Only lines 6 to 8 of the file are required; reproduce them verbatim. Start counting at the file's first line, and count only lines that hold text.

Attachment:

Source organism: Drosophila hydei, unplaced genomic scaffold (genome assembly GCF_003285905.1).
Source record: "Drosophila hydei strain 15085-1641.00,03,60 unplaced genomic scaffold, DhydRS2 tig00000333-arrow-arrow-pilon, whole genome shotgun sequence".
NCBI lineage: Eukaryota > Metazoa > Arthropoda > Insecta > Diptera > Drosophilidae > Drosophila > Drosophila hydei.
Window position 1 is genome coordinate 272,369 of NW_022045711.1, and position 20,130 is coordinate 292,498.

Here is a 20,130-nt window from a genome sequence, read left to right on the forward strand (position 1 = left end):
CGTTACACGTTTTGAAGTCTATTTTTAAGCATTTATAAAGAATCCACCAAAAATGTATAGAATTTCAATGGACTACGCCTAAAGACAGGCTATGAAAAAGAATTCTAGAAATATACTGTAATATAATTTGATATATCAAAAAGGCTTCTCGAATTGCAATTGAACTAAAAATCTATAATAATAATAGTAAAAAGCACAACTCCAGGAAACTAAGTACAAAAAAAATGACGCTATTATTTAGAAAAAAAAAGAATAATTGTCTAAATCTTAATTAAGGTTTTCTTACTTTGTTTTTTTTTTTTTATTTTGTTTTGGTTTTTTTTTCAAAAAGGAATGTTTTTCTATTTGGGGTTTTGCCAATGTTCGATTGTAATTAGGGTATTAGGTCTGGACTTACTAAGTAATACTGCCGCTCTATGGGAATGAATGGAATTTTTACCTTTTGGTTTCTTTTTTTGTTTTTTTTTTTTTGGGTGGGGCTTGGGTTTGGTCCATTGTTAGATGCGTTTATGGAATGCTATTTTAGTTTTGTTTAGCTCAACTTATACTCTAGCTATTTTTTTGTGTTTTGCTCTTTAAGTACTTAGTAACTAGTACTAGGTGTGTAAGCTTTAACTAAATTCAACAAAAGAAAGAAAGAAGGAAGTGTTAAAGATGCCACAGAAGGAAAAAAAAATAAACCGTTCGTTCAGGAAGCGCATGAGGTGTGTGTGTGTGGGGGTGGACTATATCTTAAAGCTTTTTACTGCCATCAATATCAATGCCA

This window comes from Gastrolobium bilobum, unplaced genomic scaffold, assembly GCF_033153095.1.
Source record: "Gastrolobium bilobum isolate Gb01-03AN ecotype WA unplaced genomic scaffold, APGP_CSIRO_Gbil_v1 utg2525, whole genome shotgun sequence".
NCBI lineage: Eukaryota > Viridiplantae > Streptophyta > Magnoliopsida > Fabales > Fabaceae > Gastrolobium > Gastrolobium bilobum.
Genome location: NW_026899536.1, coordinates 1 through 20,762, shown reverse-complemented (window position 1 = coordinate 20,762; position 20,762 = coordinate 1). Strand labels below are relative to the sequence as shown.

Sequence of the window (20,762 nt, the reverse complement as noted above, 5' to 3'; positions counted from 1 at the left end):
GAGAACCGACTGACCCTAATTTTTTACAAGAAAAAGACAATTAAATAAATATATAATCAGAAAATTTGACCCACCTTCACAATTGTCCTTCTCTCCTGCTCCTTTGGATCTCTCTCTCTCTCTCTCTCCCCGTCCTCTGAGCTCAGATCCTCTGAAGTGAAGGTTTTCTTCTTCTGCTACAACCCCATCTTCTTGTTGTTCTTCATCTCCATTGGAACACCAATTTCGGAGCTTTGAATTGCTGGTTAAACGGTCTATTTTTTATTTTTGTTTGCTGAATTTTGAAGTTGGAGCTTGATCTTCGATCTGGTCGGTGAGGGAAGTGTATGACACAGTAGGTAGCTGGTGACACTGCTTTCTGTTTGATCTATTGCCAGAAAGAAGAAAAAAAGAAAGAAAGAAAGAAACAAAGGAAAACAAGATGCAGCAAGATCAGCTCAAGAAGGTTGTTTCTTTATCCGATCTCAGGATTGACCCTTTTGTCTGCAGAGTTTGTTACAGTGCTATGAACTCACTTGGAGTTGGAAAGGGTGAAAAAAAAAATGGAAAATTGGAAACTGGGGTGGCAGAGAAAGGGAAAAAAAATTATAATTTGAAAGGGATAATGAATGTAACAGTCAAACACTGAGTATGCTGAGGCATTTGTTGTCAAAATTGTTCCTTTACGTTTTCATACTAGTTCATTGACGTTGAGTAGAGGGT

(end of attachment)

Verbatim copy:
CGTTACACGTTTTGAAGTCTATTTTTAAGCATTTATAAAGAATCCACCAAAAATGTATAGAATTTCAATGGACTACGCCTAAAGACAGGCTATGAAAAAGAATTCTAGAAATATACTGTAATATAATTTGATATATCAAAAAGGCTTCTCGAATTGCAATTGAACTAAAAATCTATAATAATAATAGTAAAAAGCACAACTCCAGGAAACTAAGTACAAAAAAAATGACGCTATTATTTAGAAAAAAAAAGAATAATTGTCTAAATCTTAATTAAGGTTTTCTTACTTTGTTTTTTTTTTTTTATTTTGTTTTGGTTTTTTTTTCAAAAAGGAATGTTTTTCTATTTGGGGTTTTGCCAATGTTCGATTGTAATTAGGGTATTAGGTCTGGACTTACTAAGTAATACTGCCGCTCTATGGGAATGAATGGAATTTTTACCTTTTGGTTTCTTTTTTTGTTTTTTTTTTTTTGGGTGGGGCTTGGGTTTGGTCCATTGTTAGATGCGTTTATGGAATGCTATTTTAGTTTTGTTTAGCTCAACTTATACTCTAGCTATTTTTTTGTGTTTTGCTCTTTAAGTACTTAGTAACTAGTACTAGGTGTGTAAGCTTTAACTAAATTCAACAAAAGAAAGAAAGAAGGAAGTGTTAAAGATGCCACAGAAGGAAAAAAAAATAAACCGTTCGTTCAGGAAGCGCATGAGGTGTGTGTGTGTGGGGGTGGACTATATCTTAAAGCTTTTTACTGCCATCAATATCAATGCCA

This window comes from Gastrolobium bilobum, unplaced genomic scaffold, assembly GCF_033153095.1.
Source record: "Gastrolobium bilobum isolate Gb01-03AN ecotype WA unplaced genomic scaffold, APGP_CSIRO_Gbil_v1 utg2525, whole genome shotgun sequence".